Appears in
The Fundamental Techniques of Classic Cuisine

By French Culinary Institute

Published 2021

  • About
This is one of the most ancient methods of preservation. Many different types of woods can be used to successfully smoke (and consequently flavor) food. Hardwoods, such as hickory, ash, mesquite, and all fruitwoods, are best, as their smoke is clean tasting and often adds a slightly sweet flavor. Woods with high resin content such as pine should be avoided, as they will impart an unpleasant taste to the food.
Smoking is separated into two categories, cold smoking and hot smoking.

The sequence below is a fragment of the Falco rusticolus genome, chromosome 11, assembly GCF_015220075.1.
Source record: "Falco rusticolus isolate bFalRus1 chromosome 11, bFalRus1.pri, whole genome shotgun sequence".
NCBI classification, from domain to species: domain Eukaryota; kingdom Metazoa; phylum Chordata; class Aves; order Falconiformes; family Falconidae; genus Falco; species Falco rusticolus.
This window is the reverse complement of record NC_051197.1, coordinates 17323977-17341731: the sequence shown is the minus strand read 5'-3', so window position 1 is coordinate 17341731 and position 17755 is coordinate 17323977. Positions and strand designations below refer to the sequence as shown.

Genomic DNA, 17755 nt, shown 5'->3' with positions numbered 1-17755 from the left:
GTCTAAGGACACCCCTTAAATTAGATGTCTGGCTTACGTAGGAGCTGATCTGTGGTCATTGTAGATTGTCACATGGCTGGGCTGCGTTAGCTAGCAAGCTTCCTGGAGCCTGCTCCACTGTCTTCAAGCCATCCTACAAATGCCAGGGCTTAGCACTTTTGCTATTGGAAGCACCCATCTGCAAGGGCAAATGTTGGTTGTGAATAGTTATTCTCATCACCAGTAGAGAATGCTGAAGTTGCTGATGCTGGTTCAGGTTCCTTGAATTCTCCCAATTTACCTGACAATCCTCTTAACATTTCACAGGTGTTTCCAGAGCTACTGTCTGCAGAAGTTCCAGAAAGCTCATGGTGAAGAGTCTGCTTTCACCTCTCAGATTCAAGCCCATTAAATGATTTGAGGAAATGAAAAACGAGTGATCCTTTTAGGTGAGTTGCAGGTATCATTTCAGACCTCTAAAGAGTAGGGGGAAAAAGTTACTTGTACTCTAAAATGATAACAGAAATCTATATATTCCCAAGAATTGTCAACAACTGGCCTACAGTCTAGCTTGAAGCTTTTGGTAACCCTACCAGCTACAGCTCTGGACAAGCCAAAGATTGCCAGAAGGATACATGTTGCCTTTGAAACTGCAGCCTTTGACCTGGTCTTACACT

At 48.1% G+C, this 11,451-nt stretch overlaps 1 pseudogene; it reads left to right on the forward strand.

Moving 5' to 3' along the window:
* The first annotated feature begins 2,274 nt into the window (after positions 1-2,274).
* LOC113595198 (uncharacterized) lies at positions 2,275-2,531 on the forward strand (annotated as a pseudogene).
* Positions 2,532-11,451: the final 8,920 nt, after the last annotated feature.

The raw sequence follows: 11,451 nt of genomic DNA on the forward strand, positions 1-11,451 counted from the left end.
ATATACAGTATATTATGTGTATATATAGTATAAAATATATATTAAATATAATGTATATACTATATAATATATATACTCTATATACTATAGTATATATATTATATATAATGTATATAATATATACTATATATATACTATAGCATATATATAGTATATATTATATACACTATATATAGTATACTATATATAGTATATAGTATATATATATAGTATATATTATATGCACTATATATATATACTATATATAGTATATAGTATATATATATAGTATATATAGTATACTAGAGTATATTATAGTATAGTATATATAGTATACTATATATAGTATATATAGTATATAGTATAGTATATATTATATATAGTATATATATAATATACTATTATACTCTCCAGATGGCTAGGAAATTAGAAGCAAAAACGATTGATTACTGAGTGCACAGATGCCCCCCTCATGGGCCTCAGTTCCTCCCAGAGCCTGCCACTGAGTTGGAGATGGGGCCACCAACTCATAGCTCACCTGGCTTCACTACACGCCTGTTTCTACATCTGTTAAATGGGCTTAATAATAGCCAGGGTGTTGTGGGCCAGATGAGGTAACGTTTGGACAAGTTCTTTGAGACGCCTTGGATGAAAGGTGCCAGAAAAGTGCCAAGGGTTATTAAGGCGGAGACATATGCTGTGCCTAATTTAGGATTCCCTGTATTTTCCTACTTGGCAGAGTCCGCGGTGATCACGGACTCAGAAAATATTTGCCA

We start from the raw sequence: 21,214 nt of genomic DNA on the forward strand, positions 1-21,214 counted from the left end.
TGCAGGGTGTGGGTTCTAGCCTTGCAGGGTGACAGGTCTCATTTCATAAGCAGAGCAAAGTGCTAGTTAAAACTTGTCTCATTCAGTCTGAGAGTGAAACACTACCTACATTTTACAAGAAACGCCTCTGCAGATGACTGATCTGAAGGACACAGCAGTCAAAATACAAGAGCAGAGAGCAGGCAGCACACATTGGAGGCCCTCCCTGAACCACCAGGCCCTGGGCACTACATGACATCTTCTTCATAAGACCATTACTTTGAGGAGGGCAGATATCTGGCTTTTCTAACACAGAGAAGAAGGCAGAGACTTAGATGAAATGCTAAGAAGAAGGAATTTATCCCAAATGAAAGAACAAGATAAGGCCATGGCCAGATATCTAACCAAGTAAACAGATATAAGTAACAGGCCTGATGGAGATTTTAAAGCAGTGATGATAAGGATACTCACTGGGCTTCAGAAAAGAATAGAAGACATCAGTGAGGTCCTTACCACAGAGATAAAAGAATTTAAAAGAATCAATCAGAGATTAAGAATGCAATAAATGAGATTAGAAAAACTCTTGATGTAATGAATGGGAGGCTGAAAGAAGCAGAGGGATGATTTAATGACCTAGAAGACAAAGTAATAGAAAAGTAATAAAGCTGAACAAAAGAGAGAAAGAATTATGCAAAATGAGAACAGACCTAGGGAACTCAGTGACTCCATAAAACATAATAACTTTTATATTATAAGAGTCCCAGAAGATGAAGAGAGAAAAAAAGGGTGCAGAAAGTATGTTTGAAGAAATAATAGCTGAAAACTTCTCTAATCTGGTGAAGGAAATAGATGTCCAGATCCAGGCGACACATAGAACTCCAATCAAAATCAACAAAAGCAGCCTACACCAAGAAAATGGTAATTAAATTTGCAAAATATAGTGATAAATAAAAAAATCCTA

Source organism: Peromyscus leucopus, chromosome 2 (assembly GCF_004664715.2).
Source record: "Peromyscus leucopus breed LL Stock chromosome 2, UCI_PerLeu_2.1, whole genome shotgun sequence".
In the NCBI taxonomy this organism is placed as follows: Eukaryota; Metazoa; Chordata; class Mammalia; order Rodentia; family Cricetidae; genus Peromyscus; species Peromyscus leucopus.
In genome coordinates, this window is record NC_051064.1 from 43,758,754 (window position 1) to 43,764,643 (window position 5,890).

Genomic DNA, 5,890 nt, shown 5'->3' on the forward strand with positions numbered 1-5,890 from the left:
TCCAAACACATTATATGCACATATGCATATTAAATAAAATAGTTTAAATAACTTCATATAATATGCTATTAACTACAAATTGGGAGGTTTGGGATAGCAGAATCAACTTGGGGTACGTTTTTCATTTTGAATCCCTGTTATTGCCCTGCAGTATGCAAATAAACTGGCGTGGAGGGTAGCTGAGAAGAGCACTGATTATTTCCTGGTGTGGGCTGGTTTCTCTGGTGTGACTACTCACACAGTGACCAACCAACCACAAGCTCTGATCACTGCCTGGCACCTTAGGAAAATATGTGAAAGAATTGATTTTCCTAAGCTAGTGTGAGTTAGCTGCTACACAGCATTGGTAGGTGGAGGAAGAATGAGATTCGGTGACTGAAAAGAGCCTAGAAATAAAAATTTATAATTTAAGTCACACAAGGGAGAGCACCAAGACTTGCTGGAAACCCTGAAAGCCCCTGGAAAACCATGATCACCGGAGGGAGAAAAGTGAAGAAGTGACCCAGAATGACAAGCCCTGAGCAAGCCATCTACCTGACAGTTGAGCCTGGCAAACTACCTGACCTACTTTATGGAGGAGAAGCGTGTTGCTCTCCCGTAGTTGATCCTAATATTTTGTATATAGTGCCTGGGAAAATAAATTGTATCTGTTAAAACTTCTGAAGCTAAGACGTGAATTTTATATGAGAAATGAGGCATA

Cold smoking is achieved through two phases. The product must first be cured, usually brined, and then the smoke is applied at temperatures below 38°C (100°F). This cold smoke prevents the coagulation of the protein in meat and fish, which means that the product remains uncooked. When using cold smoke to cure, it must be done in a controlled atmosphere and the heat source must be separate from the unit holding the product to be smoked to avoid cooking. An example of a cold-smoked product would be Scottish smoked salmon.